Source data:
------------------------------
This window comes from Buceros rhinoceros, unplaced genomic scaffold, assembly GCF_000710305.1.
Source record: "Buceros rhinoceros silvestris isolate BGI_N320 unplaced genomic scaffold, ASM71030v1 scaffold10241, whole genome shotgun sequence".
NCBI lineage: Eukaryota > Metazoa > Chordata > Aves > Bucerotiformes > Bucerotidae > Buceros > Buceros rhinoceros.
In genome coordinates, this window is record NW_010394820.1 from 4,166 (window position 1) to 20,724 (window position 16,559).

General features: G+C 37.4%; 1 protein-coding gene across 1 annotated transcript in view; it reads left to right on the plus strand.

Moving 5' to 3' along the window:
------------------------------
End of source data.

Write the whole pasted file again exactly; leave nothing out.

This window comes from Buceros rhinoceros, unplaced genomic scaffold, assembly GCF_000710305.1.
Source record: "Buceros rhinoceros silvestris isolate BGI_N320 unplaced genomic scaffold, ASM71030v1 scaffold10241, whole genome shotgun sequence".
NCBI lineage: Eukaryota > Metazoa > Chordata > Aves > Bucerotiformes > Bucerotidae > Buceros > Buceros rhinoceros.
In genome coordinates, this window is record NW_010394820.1 from 4,166 (window position 1) to 20,724 (window position 16,559).

General features: G+C 37.4%; 1 protein-coding gene across 1 annotated transcript in view; it reads left to right on the plus strand.

Moving 5' to 3' along the window: